Thursday, November 18, 2010

Boat trip to Pakin

We finally out on the boat last Thursday, we went to Pakin atoll to visit one of the projects that the Australian Embassy funded. I was excited and a bit nervous at the same time as that was my first boat trip in Pohnpei and I heard people talking that November and December the wave is really rough hence all the surfers are here at the period of time. That was not my first boat trip, I went on a boat trip from Jakarta to Thousand Islands for work, yeah working in an advertising company can take you to exotic places for work, sometimes I miss those good old days. And my second boat trip was in Manado to Bunaken for diving and snorkling, I snorkled not diving by the way. I didn't recall to have any sea sick but I thought maybe the wave back then not as rough as in Micronesia so I call Heather to get the sea sick tablets just in case.

The schedule was to get in the boat at 8am because the boys want to do some fishing along the way, yes sure why not we're on the boat anyway. We went on the Embassy boat so it should be safe as people were saying that the boat is probably the safest boat in this island, but still, I was nervous.

 The boat "Three years in the making"

There were seven of us on the boat, Beru the driver, mr. husband, Glen from Fishery Commission, and three Pohnpean who were involved with the projects.

At 8.15am off we sail. The view was beautiful as we sail off from Pohnpei.

  Pohnpei from the ocean

Not long after we sail, the boys started to put down the lure and here comes the excitement of fishing, mr. husband caught lots of skip jack tuna and I lost count on 5 fishes. He got the magic hands or maybe the fishing lure he used was better than the others, but he surely look happy when he caught the fish.

When we arrived in Pakin we have to wait for someone to pick us up as the the channel to Pakin is really shallow so we have to transfer to other boat with flat bottom.

Pakin is an atoll situated approximately 45 km southwest of Pohnpei. The atoll consists of 17 small islands and islets with a barrier reef surrounding the group. The atoll has a total land area of about 1.09 square kilometres. Five of the islets are inhabited. The island of Nikahlep, which has a church and an elementary school, is the main centre of the atoll, where most community meetings take place.

The atoll of Pakin has a vast lagoon estimated at 14.35 squares kilometres with the deepest part at around 100 metres. The lagoon and surrounding coastal areas provide sustenance of the community and are considered one of the richest marine ecosystem in Pohnpei State.

Pakin has an estimated population of 120 residents. About 60 people live permanently on the main island of Pohnpei. Of the 120 residents, 47% are adults (18 years and over) and 53% are children and youth. These people live in a close-knit society where sharing and caring is commonly practised. Pakin has a chiefly system whereby the tittle is either passed down through a family, or gained as a result of election by the community.

The main sources of income for Pakin are derived from fish, copra and sometimes from selling pigs to the residents of Pohnpei. A species of citrus lime, unique to the island, is considered the best in Pohnpei, and is sometimes sold on the main island.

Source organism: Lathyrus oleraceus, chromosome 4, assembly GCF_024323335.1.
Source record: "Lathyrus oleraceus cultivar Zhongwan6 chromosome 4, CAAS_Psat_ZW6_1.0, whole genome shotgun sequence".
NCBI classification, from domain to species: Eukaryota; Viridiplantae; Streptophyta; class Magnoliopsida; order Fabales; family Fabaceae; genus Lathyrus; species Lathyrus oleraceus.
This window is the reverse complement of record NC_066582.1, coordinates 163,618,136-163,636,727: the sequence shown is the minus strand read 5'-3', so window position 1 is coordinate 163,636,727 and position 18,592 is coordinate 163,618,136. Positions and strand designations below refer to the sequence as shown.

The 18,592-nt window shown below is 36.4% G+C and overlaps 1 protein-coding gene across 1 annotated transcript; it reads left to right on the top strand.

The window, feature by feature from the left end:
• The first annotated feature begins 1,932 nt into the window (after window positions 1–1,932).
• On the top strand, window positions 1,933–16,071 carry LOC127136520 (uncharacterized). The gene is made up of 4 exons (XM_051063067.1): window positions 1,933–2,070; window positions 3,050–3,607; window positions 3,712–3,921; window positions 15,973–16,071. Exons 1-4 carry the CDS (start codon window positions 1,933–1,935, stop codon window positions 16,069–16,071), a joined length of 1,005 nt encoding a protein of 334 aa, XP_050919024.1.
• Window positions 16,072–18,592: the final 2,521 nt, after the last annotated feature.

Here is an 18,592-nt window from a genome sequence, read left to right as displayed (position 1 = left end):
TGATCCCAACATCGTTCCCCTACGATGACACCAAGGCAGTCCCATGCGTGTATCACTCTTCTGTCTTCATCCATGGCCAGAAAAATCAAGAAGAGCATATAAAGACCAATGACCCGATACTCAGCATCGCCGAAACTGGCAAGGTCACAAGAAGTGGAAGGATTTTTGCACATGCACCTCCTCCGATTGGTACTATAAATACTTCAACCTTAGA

The atoll community is a recipent of a pearl trial project funded and run by the College of Micronesia Cooperative Research and Extension.

Pearl oyster trial farm

After the official agenda finished we had island lunch, I was overwhelmed with the amount of food they served. The food was a combination of fish, clam, squid, octopus, pig, banana, yam, taro, breadfruit and papaya. These island people can eat, I mean a lot.

There is no road, no car, no motorbike in the island. They have a little bit of electricity from the solar panel and they use it mostly for radio as entertainment. There is one peace corps volunteer in Pakin, he has been living there for one year and he actually the fifth peace corps on the island. Before him, the peace corps stays only for 13 hours before s/he decided to go back on the plane. People in Pakin usually eat rice and fish but sometimes only rice. Pohnpei is small but we still have shops and restaurants so we have good variety of food.

Land is no problem in Pakin, if one wants to build a house one has to open the forrest and build a house with materials available in the island. But they have to get the cement from Pohnpei.

At the other side of the Nikahlep island there is a beautiful beach with reef, white sand and beautiful blue ocean view.I think Pakin has natural resource for tourist destination. Perhaps my photos won't do any justice of its beauty, hence you have to witness it with your own eyes.

On the way back to Pohnpei was really jumpy, I can feel that the boat is flying before it hit the water again. It was a little bit scary for me but I survived, and yes the view was worth it. I took the sea sick tablet on the way to Pakin but I didn't take any tablet on the way back to Pohnpei and I was fine, so I guess I don't have sea sick motion after all.

I'm looking forward to go out on the boat again on the calmer weather.

1 comment:

BabyBeluga said...

Thanks for sharing the pictures and story. Being in this cold temp (as we are heading to Winter), those beaches are really like paradise. Yea for you for not getting any sea sickness, trust me, it's bad.... I had it when I went on fishing in Coronado beach, Calif. a few years back. Totally ruined my fishing trip :-(